Brake shoes and pads are both subject to wear and tear. It usually takes far more time to get to the brake shoes in order to do brake repair services than it does to get to the brake pads. As brakes deteriorate, you may need to make more adjustments to the shoes to make sure they’re still touching the drum properly.


In their braking system, the pads and shoes are positioned differently. Brake shoes go into the brake drum, while brake pads go within the caliper that surrounds the brake disc.


In most cases, brake shoes will outlast brake pads.  They do a significantly less amount of braking and are often located on the back axle.


Brake pads are superior to brake shoes for stopping an automobile because they are heat-resistant. They can handle snow and rain with ease.

Brake pads are perfect for vehicles equipped with front axles since they are more resistant to heat. As a result, brake pads have a longer lifespan than brake shoes.

Compared to brake shoes, brake pads are simpler to change. The worn-out pads can be simply replaced at home by anyone with a basic understanding of mechanics.

Ensuring longevity

The pads and shoes are made of steel and feature a layer of frictional material on one side. Brake shoes are more susceptible to heat than brake pads. The fact that brake shoes may be recycled is a perk of using them.


The sole negative aspect of brake shoes compared to pads is the cost. Brake shoes are more cost-effective than new shoes or other car parts since they may be recycled. A used brake pad will cost you about half as much as a new one.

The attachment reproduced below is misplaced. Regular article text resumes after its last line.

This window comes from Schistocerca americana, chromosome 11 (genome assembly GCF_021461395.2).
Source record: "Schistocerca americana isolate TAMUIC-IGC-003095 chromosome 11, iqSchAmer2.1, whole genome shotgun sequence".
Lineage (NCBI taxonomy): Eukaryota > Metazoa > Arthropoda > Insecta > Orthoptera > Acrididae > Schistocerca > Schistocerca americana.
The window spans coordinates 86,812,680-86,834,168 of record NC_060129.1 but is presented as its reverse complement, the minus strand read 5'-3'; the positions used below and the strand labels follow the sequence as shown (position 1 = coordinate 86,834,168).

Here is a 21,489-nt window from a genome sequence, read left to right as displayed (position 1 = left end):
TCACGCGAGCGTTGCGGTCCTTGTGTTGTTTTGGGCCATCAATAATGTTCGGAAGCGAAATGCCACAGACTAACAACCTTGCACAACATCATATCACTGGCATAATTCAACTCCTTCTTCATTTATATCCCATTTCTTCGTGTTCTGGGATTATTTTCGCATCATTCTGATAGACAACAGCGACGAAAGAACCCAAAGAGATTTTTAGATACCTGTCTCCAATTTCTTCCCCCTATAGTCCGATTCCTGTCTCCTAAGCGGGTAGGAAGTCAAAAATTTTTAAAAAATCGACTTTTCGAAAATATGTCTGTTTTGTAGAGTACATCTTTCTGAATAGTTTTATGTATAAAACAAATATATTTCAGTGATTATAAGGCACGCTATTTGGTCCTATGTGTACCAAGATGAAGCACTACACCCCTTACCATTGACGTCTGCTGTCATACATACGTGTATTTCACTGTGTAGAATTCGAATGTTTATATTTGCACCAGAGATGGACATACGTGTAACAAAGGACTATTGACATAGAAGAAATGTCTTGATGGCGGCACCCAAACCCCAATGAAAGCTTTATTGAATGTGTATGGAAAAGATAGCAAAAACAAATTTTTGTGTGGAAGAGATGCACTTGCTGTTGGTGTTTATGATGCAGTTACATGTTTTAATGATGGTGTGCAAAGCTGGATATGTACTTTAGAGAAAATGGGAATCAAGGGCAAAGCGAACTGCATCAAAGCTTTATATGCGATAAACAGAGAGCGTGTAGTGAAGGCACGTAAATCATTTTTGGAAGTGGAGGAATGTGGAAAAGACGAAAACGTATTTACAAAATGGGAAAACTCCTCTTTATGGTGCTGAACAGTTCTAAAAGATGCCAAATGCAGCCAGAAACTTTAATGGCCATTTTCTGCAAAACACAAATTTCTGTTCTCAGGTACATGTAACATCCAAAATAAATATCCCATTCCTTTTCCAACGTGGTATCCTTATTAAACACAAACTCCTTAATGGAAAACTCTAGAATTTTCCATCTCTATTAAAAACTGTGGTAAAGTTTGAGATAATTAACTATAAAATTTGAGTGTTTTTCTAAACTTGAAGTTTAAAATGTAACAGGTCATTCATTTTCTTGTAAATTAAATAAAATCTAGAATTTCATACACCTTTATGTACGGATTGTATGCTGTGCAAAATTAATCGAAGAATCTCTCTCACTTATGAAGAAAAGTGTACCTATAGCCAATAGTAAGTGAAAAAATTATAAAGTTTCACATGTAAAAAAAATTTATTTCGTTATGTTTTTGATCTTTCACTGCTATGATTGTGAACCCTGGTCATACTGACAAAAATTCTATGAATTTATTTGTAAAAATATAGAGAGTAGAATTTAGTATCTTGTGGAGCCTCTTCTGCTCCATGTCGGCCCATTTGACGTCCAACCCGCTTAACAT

Drum and disc brakes on the same vehicle? Not possible! Be careful! Therefore, inquire about the brakes before purchasing a used vehicle. The less effective and shorter-lived brake shoes might not be something you’re keen on dealing with.

Troubleshooting brake pads vs brake shoes

Is your brakes making a screeching sound lately? Maybe you should get a new set of shoes or brake pads. There are wear indicators that make a screeching sound when the friction material, which is used for brake pads and shoes, wears down. Changing the brake shoes or pads should fix the problem if you’ve noticed this noise.

It is routine practice to replace friction material pads and shoes when they wear out. Doing so on a regular basis in accordance with your servicing plan is crucial to avoid dangerous collisions caused by underperforming brakes.

Do I need brake pads or brake shoes?

While it’s not possible to use brake shoes with disc brakes or drum brakes with a single wheel, you can use both types on the same vehicle. Actually, a lot of cars utilize a hybrid system that combines the two, especially smaller ones, with disc brakes on the front and drum brakes on the back.